WHEN Michael Schumacher looked in his rearview mirrors on the 62nd lap of his brutally disappointing Hungarian Grand Prix on Sunday, he saw the future arriving at a rate of knots. It was carried along in the blue- and-yellow fuselage of a Renault driven with tremendous panache by the youngest man ever to win a Formula One world championship encounter. At 22 years and 26 days, Fernando Alonso out-pointed the 1952 Indianapolis 500 winner, Troy Ruttman (22 years 80 days), and the 1959 US Grand Prix winner, Bruce McLaren (22 years 104 days), and wrote himself into the history books.
It's not the first time that the reigning champion has been operating at close quarters with the Spanish sensation in 2003. At both Silverstone and Hockenheim he had plenty of time to study the young driver's form, especially when he was edging him on to the grass at the former. But this was the first time that Schumacher had ever suffered the indignity of being lapped by Alonso. It may not be the last.
Juan Pablo Montoya and Kimi Raikkonen, the two drivers who have pounced on to Schumacher's back like jackals on a donkey in one of the most riveting title fights seen in years, are rightly recognised as megastars of the future. Men who will take the fight to Schumacher. But the real cognoscenti believe that Alonso is the new man who will go all the way and become the yardstick by which the others are judged once the grand master is finally ready to hang up his helmet.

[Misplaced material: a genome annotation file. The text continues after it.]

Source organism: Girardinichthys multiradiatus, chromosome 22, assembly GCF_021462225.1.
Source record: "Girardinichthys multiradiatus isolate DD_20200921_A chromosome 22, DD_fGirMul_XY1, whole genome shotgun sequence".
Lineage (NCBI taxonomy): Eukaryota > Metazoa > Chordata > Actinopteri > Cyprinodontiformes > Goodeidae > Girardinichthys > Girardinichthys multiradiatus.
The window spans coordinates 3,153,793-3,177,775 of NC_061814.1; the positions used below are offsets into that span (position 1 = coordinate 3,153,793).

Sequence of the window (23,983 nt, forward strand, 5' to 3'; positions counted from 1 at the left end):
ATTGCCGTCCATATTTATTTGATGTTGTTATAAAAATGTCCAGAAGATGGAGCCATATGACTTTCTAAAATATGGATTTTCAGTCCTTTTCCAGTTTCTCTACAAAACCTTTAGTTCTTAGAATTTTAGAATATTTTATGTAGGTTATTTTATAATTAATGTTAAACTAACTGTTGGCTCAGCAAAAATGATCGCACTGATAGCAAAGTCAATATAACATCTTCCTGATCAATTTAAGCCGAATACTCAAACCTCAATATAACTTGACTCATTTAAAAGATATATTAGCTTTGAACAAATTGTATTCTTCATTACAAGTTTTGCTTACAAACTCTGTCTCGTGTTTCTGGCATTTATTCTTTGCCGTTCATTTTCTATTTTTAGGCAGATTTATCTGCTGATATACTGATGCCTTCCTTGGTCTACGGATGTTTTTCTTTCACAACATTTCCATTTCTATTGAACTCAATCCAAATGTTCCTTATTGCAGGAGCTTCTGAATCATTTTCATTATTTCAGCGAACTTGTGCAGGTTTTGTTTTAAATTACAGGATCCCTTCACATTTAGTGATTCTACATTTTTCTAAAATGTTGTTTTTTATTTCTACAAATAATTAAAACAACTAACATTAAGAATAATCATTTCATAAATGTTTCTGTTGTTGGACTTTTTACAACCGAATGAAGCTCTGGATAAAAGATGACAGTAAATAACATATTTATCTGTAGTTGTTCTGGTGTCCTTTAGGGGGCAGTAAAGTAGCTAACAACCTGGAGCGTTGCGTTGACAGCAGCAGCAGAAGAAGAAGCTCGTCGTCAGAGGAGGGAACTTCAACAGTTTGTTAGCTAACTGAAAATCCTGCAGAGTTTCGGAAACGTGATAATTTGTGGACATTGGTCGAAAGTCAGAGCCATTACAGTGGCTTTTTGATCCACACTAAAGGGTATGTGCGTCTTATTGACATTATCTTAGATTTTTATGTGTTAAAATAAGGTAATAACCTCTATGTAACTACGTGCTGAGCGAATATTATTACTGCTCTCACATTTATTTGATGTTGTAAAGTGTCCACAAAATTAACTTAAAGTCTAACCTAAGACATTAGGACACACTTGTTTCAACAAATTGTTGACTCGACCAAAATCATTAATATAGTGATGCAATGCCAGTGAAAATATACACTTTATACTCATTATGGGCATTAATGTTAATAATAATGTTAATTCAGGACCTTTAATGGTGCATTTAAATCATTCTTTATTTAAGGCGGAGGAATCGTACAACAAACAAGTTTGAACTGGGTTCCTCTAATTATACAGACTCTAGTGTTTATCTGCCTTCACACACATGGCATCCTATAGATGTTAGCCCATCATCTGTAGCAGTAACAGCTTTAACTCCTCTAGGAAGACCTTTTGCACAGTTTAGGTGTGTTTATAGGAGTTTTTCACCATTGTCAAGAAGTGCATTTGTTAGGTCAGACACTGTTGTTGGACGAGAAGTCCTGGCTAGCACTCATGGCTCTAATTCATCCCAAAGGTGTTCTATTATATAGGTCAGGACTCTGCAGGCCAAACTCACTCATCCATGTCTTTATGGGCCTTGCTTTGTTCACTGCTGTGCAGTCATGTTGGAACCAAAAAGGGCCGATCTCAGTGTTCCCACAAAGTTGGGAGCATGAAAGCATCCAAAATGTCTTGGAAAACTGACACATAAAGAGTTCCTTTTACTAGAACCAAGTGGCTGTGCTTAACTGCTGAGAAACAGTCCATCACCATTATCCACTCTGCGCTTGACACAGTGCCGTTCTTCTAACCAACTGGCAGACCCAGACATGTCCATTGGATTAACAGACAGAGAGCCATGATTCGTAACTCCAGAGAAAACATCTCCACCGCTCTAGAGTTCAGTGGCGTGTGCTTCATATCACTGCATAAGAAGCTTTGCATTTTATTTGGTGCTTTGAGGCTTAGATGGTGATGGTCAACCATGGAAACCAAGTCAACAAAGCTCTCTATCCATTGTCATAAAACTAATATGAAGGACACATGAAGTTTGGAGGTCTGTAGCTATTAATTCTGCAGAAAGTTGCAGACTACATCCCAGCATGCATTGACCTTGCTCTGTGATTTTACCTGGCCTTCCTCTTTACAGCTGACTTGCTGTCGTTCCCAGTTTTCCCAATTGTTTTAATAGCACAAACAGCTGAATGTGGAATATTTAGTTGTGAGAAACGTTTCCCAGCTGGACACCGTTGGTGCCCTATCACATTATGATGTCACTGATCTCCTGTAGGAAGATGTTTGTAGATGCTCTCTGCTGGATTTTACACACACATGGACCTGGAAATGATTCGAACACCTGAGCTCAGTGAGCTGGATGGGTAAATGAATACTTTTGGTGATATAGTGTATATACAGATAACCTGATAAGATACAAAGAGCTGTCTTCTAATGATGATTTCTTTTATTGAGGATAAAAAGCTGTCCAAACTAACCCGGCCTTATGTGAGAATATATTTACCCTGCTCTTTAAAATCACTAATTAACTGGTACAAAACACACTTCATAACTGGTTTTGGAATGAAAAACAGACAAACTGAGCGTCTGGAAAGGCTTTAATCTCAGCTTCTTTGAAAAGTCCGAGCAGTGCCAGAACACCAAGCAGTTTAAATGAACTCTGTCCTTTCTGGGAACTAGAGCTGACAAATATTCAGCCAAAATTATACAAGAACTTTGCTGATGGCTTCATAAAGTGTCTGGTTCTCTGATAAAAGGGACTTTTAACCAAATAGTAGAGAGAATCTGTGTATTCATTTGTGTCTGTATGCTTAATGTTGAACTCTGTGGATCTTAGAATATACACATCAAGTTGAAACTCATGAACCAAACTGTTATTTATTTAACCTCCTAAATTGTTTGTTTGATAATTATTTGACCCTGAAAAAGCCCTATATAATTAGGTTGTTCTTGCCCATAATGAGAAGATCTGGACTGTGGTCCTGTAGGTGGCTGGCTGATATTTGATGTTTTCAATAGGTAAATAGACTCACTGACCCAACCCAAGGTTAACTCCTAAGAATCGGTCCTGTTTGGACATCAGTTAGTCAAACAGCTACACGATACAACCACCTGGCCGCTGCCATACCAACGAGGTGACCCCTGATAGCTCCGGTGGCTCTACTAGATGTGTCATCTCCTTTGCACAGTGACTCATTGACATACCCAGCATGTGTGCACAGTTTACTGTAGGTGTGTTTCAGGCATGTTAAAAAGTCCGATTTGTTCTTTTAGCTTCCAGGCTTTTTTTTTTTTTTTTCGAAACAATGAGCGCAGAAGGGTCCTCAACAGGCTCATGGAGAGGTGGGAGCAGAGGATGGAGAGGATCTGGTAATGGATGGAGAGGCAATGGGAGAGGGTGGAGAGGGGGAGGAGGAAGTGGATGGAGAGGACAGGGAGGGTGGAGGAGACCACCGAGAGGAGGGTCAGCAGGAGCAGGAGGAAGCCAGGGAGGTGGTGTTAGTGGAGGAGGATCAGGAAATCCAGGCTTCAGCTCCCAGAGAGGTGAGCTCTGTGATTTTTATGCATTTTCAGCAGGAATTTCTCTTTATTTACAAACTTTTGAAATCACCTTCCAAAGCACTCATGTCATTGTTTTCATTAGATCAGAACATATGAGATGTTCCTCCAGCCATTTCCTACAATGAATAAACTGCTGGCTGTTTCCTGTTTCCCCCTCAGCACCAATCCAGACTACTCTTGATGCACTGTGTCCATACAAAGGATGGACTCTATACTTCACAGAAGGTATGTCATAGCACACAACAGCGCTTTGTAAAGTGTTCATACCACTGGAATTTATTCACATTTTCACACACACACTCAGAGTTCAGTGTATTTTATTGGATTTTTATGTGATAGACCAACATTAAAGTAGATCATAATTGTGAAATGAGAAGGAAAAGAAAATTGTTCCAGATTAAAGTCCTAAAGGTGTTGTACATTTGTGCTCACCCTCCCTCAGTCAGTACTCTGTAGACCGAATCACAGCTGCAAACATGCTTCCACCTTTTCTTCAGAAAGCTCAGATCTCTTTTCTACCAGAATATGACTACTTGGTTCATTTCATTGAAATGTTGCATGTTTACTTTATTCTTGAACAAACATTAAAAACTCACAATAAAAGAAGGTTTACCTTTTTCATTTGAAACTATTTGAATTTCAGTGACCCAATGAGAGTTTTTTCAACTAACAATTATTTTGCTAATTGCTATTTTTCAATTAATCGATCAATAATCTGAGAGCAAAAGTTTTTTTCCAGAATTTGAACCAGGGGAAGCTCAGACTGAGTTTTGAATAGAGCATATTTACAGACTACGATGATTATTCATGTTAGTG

The Williams-BMWs had the speed to win on Sunday and, indeed, should have done precisely that. There was an element of misfortune in the fact that both Ralf Schumacher and Montoya, second and fourth fastest in qualifying, had to start from the dirty, righthand side of the grid. That made their cars slow away and left them swamped at the start. …